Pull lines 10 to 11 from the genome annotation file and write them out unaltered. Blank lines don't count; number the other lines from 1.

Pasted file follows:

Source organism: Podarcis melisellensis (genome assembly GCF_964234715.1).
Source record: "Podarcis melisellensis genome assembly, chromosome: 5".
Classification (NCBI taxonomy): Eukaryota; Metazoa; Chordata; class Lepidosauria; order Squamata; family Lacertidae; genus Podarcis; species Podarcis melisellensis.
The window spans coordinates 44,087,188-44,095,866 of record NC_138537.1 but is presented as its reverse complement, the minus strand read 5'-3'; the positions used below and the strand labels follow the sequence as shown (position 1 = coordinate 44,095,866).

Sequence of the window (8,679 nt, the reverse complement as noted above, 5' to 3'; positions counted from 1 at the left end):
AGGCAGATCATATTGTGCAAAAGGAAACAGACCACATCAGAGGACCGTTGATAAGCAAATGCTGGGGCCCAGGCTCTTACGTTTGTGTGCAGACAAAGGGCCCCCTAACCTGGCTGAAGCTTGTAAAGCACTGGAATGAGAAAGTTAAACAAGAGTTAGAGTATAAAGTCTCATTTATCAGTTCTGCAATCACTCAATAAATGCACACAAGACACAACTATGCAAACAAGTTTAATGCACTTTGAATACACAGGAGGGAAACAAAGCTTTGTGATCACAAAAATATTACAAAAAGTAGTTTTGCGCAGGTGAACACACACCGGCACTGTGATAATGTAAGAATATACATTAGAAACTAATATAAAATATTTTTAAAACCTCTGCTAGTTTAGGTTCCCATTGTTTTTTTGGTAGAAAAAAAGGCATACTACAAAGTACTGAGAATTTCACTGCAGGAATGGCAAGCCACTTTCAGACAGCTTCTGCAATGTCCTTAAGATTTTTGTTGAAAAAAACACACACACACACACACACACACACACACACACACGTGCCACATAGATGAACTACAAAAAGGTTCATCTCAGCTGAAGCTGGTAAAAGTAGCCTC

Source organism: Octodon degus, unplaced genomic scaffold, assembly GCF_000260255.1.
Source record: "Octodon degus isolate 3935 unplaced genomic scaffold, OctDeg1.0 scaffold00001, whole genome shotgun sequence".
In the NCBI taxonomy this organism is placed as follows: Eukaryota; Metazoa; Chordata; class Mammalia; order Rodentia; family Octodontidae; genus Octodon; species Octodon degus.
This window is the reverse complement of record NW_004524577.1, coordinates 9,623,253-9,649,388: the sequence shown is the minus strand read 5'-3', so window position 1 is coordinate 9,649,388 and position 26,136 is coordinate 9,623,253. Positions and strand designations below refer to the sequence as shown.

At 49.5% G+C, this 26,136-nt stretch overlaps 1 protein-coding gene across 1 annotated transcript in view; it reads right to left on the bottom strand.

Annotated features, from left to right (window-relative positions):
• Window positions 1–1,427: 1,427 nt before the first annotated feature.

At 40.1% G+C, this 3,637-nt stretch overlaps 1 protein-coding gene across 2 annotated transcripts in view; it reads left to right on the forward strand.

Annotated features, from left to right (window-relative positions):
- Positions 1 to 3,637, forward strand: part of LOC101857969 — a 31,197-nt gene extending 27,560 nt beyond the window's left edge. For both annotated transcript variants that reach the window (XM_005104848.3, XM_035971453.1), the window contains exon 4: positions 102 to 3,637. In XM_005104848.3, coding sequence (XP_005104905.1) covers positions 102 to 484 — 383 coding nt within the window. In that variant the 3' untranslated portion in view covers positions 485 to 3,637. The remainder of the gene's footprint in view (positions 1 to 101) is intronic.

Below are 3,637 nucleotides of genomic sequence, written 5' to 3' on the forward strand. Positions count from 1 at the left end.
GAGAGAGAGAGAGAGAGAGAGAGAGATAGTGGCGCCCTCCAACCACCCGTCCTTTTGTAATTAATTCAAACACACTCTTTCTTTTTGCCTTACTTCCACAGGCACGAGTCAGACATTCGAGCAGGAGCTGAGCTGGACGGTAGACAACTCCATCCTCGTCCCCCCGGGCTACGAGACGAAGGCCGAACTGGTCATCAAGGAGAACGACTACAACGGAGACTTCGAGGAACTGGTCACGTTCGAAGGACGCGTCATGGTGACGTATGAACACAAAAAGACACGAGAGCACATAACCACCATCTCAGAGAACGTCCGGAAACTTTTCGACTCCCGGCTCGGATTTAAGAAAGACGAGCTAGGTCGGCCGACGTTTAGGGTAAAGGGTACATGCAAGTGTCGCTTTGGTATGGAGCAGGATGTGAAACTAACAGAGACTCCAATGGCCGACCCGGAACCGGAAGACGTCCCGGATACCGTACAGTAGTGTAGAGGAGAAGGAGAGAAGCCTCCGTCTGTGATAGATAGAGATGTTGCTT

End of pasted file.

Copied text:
This window is the reverse complement of record NW_004524577.1, coordinates 9,623,253-9,649,388: the sequence shown is the minus strand read 5'-3', so window position 1 is coordinate 9,649,388 and position 26,136 is coordinate 9,623,253. Positions and strand designations below refer to the sequence as shown.

At 49.5% G+C, this 26,136-nt stretch overlaps 1 protein-coding gene across 1 annotated transcript in view; it reads right to left on the bottom strand.